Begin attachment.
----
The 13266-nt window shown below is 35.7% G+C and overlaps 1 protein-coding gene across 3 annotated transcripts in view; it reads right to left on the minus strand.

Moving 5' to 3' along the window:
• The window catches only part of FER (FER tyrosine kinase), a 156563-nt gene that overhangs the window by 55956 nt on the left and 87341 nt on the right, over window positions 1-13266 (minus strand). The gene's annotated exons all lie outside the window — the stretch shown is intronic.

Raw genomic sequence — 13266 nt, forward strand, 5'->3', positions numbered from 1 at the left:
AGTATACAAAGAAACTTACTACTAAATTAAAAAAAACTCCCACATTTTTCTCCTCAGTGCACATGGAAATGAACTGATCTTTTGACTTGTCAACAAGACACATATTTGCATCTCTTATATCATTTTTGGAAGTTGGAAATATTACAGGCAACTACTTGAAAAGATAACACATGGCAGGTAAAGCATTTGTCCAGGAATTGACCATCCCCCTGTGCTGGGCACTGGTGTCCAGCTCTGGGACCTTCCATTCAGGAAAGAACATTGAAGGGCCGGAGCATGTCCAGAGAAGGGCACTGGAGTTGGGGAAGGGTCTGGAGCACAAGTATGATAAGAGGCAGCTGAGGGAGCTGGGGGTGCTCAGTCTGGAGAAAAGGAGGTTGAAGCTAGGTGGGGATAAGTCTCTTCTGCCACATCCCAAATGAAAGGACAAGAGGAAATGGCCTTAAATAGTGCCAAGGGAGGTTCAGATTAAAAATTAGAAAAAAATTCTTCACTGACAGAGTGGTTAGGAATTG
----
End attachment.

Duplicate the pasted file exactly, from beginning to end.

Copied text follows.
The 13266-nt window shown below is 35.7% G+C and overlaps 1 protein-coding gene across 3 annotated transcripts in view; it reads right to left on the minus strand.

Moving 5' to 3' along the window:
• The window catches only part of FER (FER tyrosine kinase), a 156563-nt gene that overhangs the window by 55956 nt on the left and 87341 nt on the right, over window positions 1-13266 (minus strand). The gene's annotated exons all lie outside the window — the stretch shown is intronic.

Raw genomic sequence — 13266 nt, forward strand, 5'->3', positions numbered from 1 at the left:
AGTATACAAAGAAACTTACTACTAAATTAAAAAAAACTCCCACATTTTTCTCCTCAGTGCACATGGAAATGAACTGATCTTTTGACTTGTCAACAAGACACATATTTGCATCTCTTATATCATTTTTGGAAGTTGGAAATATTACAGGCAACTACTTGAAAAGATAACACATGGCAGGTAAAGCATTTGTCCAGGAATTGACCATCCCCCTGTGCTGGGCACTGGTGTCCAGCTCTGGGACCTTCCATTCAGGAAAGAACATTGAAGGGCCGGAGCATGTCCAGAGAAGGGCACTGGAGTTGGGGAAGGGTCTGGAGCACAAGTATGATAAGAGGCAGCTGAGGGAGCTGGGGGTGCTCAGTCTGGAGAAAAGGAGGTTGAAGCTAGGTGGGGATAAGTCTCTTCTGCCACATCCCAAATGAAAGGACAAGAGGAAATGGCCTTAAATAGTGCCAAGGGAGGTTCAGATTAAAAATTAGAAAAAAATTCTTCACTGACAGAGTGGTTAGGAATTG